BC Wills Variation & Inter-Vivos Transfers
BC Wills Variation
How BC Courts May Account for Gifts Between Living People
Wills Variation litigation is often involving parties who believe that have been treated unfairly following the death of a spouse or parent. While the Wills Estates and Succession Act provides certain classes of disappointed beneficiaries with an effective tool to remedy inequalities, the Court is limited in what it can do with respect property that is transferred outside of the will. One of the common ways that property is transferred outside of a will is by way of an inter vivos transfer.
The term inter-vivos transfer is a gift or transfer between living people. While the Court does have the jurisdiction to interfere with legitimate inter vivos transfers on wills variation application, the Court can consider the effect of the transfer when determining how much the will should be varied if at all. In the decision of Haegedorn v. Haegedorn, 2010 BCSC 836, the Court decided not to vary the will as a result of the inter vivos tranfers made during the lifetime of the will-maker:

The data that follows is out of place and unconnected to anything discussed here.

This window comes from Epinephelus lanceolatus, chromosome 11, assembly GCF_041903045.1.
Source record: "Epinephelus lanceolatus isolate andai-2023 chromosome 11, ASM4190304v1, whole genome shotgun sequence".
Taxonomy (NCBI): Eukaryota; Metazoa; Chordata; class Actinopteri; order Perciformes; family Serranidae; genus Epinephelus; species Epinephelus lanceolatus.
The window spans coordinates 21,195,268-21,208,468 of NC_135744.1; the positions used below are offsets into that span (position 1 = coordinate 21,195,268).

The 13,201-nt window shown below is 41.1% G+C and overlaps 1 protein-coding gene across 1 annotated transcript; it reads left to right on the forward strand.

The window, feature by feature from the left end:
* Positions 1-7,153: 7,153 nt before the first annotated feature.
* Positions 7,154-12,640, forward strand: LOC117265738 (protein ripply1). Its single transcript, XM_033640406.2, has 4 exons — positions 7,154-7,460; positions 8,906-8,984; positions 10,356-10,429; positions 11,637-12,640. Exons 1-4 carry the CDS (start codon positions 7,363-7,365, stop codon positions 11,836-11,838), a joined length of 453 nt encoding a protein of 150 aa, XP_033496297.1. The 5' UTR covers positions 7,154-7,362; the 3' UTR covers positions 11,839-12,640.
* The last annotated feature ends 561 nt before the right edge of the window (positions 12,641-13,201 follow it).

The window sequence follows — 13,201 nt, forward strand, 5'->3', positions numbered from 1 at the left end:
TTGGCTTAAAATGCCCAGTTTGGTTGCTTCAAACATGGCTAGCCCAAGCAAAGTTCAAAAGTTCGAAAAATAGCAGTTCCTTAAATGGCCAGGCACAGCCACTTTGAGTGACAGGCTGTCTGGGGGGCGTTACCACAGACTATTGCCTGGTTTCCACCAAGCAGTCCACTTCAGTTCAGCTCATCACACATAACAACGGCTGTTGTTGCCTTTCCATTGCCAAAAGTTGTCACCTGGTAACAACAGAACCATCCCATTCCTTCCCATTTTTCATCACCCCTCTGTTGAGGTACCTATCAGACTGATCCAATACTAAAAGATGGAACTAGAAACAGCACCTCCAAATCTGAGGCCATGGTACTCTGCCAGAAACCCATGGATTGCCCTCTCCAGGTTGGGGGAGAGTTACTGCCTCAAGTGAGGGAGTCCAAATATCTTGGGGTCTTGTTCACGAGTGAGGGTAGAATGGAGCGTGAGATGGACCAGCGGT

In the circumstances, I do not think the adjustment Robina made to the distribution could be said to be the act of an injudicious parent. She was attempting to even out the interests of the parties in an inheritance she saw, in broad terms, as including the share her mother had advanced to the plaintiff as a child. While there is a sense in which it could be said that she was considering something belonging to the plaintiff as weighing differently in the balance than the assets of her siblings, Robina’s way of looking after the plaintiff’s share of the property as an advance on the plaintiff’s inheritance was a valid – that is based on fact – and rational basis on which to achieve her concept of fairness.
Related BC Wills Variation Litigation Posts
- Summary Trials in BC Wills Variation Cases
- Why File A Certificate of Pending Litigation
- B.C. Estate Litigation: Hearing “Hearsay” Evidence